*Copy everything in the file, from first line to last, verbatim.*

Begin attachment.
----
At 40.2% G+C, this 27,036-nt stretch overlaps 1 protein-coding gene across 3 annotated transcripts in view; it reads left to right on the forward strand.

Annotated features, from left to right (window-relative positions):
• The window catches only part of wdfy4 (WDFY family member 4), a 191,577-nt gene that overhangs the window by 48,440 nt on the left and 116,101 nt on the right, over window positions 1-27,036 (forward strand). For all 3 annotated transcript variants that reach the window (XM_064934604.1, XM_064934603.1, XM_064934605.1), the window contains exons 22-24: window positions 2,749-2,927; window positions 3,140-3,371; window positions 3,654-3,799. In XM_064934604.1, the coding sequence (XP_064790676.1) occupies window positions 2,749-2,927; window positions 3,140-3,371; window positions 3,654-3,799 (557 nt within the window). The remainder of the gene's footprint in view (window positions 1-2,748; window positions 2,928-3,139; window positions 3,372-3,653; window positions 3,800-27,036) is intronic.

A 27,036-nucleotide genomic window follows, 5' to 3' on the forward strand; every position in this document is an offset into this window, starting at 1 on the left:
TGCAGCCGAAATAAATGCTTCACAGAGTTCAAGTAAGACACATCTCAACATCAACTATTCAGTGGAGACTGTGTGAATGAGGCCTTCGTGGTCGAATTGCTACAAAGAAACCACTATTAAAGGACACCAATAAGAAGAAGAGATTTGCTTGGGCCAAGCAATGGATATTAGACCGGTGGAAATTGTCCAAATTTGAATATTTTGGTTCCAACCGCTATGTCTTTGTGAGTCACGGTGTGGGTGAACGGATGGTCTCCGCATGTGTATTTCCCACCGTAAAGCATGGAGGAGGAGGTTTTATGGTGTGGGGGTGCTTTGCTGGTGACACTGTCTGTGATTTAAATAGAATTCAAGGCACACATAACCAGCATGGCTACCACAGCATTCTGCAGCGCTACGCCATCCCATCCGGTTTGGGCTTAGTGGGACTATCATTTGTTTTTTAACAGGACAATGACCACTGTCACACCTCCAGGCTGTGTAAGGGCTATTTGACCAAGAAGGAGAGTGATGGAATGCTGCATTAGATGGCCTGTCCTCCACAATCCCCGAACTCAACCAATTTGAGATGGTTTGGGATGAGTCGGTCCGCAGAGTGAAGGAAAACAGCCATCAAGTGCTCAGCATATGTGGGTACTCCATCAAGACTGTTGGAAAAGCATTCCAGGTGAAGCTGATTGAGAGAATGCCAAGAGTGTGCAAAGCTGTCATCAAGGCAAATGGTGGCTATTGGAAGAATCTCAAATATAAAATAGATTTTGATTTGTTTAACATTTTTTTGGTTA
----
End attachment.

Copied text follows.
At 40.2% G+C, this 27,036-nt stretch overlaps 1 protein-coding gene across 3 annotated transcripts in view; it reads left to right on the forward strand.

Annotated features, from left to right (window-relative positions):
• The window catches only part of wdfy4 (WDFY family member 4), a 191,577-nt gene that overhangs the window by 48,440 nt on the left and 116,101 nt on the right, over window positions 1-27,036 (forward strand). For all 3 annotated transcript variants that reach the window (XM_064934604.1, XM_064934603.1, XM_064934605.1), the window contains exons 22-24: window positions 2,749-2,927; window positions 3,140-3,371; window positions 3,654-3,799. In XM_064934604.1, the coding sequence (XP_064790676.1) occupies window positions 2,749-2,927; window positions 3,140-3,371; window positions 3,654-3,799 (557 nt within the window). The remainder of the gene's footprint in view (window positions 1-2,748; window positions 2,928-3,139; window positions 3,372-3,653; window positions 3,800-27,036) is intronic.

A 27,036-nucleotide genomic window follows, 5' to 3' on the forward strand; every position in this document is an offset into this window, starting at 1 on the left:
TGCAGCCGAAATAAATGCTTCACAGAGTTCAAGTAAGACACATCTCAACATCAACTATTCAGTGGAGACTGTGTGAATGAGGCCTTCGTGGTCGAATTGCTACAAAGAAACCACTATTAAAGGACACCAATAAGAAGAAGAGATTTGCTTGGGCCAAGCAATGGATATTAGACCGGTGGAAATTGTCCAAATTTGAATATTTTGGTTCCAACCGCTATGTCTTTGTGAGTCACGGTGTGGGTGAACGGATGGTCTCCGCATGTGTATTTCCCACCGTAAAGCATGGAGGAGGAGGTTTTATGGTGTGGGGGTGCTTTGCTGGTGACACTGTCTGTGATTTAAATAGAATTCAAGGCACACATAACCAGCATGGCTACCACAGCATTCTGCAGCGCTACGCCATCCCATCCGGTTTGGGCTTAGTGGGACTATCATTTGTTTTTTAACAGGACAATGACCACTGTCACACCTCCAGGCTGTGTAAGGGCTATTTGACCAAGAAGGAGAGTGATGGAATGCTGCATTAGATGGCCTGTCCTCCACAATCCCCGAACTCAACCAATTTGAGATGGTTTGGGATGAGTCGGTCCGCAGAGTGAAGGAAAACAGCCATCAAGTGCTCAGCATATGTGGGTACTCCATCAAGACTGTTGGAAAAGCATTCCAGGTGAAGCTGATTGAGAGAATGCCAAGAGTGTGCAAAGCTGTCATCAAGGCAAATGGTGGCTATTGGAAGAATCTCAAATATAAAATAGATTTTGATTTGTTTAACATTTTTTTGGTTA